Alas, poor Yorick!

In the late 1800s, Pears Soap started a successful advertising campaign using an optical illusion. Named ‘Yorick’s Skull’ (for the jester who’s skull Hamlet famously holds) the illusion makes use of the effects of an afterimage.

Aside from being a staple in many optical illusions, afterimages are commonly seen in daily life (think of those dark spots in your field of vision after a bright camera flash). Afterimages are a result of our brain adapting to overstimulation. When exposed to a bright or unchanging stimulus for a length of time, the active photoreceptors in our retina become fatigued and lose sensitivity. As a result, when looking away from the stimulus, our retina takes a few seconds to adjust, causing the afterimage.

Some scientists also argue that prolonged exposure to an unchanging stimulus can cause the brain to expect it to remain unchanging. Hence, when it does change, we see the old image for a few seconds.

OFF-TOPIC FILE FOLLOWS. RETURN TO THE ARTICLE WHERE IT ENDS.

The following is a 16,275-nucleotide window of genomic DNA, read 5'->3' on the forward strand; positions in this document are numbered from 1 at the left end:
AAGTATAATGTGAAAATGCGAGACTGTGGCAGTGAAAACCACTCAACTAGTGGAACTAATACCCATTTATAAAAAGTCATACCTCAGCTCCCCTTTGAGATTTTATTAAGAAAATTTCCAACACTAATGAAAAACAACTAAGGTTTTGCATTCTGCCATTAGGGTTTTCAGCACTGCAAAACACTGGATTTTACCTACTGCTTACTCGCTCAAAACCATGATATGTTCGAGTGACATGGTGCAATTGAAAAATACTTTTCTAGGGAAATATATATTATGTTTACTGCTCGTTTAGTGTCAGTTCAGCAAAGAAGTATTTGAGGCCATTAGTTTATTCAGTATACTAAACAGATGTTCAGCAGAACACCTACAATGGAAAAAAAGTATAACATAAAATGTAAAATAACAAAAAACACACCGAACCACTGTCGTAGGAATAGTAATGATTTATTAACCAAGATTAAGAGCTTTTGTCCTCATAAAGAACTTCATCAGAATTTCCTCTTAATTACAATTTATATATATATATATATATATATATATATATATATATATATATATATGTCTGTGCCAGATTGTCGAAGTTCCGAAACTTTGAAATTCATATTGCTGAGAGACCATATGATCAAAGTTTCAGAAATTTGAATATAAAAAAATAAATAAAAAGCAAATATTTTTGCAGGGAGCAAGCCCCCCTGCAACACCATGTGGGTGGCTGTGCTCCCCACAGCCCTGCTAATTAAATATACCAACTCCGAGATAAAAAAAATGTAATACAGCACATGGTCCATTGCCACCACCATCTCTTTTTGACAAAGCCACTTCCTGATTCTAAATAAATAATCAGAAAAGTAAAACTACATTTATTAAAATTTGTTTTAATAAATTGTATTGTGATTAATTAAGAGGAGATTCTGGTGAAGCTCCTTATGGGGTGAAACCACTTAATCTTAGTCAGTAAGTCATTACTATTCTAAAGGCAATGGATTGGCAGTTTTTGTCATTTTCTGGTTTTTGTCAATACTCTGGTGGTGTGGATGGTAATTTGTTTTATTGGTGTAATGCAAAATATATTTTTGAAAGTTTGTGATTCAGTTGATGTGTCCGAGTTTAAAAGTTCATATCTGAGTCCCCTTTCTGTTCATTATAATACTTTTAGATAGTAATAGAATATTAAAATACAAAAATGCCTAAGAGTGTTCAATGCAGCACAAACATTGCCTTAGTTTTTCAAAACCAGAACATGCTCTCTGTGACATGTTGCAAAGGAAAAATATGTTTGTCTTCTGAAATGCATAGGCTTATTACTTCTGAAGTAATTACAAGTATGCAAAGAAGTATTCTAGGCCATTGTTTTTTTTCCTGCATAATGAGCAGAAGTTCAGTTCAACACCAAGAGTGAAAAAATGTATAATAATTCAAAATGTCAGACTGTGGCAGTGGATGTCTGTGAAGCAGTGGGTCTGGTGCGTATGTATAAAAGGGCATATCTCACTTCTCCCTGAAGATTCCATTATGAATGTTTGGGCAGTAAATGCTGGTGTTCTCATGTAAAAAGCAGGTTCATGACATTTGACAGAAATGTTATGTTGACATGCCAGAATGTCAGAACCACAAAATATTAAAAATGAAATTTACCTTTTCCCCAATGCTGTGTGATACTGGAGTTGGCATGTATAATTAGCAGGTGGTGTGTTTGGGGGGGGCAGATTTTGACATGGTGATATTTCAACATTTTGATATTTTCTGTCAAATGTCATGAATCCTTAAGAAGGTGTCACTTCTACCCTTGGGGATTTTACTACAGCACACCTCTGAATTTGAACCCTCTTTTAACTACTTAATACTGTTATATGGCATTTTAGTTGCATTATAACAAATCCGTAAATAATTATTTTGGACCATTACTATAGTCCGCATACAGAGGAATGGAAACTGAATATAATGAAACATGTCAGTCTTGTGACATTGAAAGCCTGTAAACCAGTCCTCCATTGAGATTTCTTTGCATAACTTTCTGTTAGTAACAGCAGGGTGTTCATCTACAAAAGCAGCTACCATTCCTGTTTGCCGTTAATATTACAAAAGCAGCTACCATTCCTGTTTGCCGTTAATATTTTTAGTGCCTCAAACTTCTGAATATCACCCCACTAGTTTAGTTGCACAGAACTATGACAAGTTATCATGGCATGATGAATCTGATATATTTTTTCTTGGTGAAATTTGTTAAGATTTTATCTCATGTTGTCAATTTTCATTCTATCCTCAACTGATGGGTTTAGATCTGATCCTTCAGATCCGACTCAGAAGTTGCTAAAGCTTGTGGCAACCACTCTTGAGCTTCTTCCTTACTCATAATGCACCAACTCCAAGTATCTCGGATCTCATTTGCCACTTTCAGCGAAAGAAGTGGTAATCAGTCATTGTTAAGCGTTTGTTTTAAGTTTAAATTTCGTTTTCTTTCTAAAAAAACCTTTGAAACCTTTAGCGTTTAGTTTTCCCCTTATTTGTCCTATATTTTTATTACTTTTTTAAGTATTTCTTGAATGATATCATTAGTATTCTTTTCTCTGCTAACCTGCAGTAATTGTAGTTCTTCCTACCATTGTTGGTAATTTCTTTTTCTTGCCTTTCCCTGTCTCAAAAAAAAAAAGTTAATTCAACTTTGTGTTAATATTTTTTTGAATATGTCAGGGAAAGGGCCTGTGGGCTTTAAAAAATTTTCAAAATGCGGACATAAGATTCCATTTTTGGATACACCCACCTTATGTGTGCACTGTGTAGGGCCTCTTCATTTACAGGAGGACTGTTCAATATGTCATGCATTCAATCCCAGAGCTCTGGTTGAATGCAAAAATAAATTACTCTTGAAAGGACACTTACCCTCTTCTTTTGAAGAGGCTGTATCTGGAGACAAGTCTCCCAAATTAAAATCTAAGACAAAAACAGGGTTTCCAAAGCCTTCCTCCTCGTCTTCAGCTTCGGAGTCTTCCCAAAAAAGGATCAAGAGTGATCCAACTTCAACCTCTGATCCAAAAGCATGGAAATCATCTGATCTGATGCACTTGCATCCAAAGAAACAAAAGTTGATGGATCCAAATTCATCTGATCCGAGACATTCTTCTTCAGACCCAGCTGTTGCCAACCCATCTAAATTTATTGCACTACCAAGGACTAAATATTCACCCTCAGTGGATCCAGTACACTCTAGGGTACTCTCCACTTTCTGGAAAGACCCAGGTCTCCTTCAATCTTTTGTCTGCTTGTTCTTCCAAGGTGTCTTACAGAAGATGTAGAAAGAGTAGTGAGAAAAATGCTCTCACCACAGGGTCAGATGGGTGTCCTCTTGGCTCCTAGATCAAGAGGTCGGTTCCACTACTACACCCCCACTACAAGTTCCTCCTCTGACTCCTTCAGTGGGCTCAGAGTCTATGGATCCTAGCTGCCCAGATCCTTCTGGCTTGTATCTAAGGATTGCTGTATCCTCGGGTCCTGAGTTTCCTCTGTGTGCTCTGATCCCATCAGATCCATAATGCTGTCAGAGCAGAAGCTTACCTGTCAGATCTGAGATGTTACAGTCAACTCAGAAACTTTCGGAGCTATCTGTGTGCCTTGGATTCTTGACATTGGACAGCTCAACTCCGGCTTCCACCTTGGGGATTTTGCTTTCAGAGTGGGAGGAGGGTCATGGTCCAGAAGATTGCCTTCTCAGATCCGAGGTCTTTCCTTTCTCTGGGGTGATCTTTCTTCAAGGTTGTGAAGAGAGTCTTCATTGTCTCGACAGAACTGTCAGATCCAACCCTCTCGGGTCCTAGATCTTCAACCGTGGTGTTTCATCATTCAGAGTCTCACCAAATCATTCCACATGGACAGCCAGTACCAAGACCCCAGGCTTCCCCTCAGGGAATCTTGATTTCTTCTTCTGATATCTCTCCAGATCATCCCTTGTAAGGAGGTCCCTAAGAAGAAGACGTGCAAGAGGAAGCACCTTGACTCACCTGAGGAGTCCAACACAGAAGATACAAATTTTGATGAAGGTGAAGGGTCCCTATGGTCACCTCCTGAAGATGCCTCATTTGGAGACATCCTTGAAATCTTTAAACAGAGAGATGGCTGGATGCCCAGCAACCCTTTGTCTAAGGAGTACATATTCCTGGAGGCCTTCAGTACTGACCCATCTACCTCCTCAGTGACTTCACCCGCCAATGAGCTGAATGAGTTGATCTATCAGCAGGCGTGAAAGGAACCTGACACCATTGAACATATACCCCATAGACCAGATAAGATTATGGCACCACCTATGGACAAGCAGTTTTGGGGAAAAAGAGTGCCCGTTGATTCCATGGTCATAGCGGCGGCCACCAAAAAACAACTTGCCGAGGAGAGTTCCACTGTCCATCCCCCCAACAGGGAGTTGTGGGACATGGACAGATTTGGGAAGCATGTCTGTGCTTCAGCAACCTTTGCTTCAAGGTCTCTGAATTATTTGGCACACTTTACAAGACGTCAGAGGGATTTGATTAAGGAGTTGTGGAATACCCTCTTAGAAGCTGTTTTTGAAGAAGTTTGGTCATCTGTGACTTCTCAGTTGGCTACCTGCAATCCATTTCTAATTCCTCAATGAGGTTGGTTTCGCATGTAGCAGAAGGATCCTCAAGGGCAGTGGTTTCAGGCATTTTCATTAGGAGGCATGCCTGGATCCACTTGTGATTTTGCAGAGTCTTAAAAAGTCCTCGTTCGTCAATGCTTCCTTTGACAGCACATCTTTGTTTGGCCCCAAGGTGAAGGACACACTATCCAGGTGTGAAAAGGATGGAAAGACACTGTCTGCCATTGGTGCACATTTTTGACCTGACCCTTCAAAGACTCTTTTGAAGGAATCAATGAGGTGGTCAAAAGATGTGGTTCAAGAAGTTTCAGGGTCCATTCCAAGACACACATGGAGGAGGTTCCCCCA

In the case of Yorick’s Skull, focusing on the ‘x’ in its right eye causes photoreceptors to lose sensitivity as they become fatigued. Additionally, the static nature of the image may cause the brain to believe that the image will not change. Hence, when we abruptly look away from the image, we can clearly see the skull’s afterimage for a few seconds.

(How this helped to sell soap remains ambiguous…)

3 responses to “Alas, poor Yorick!”

  1. Elbert Y. Gong says:

    I like how you explained that the brain makes assumptions over time and becomes desensitized to certain stimuli. Also, I didn’t know that photoreceptors could become “fatigued”. That was pretty interesting.

  2. Carlos Aizenman says:

    It not exactly that photoreceptors become fatigued, but that they adapt to light. That’s why you can still see a light being turned on during daylight. After images are cool!

  3. Brooke Nawrocki says:

    I love after images! It’s really interesting how the brain assumes that the image will not change.

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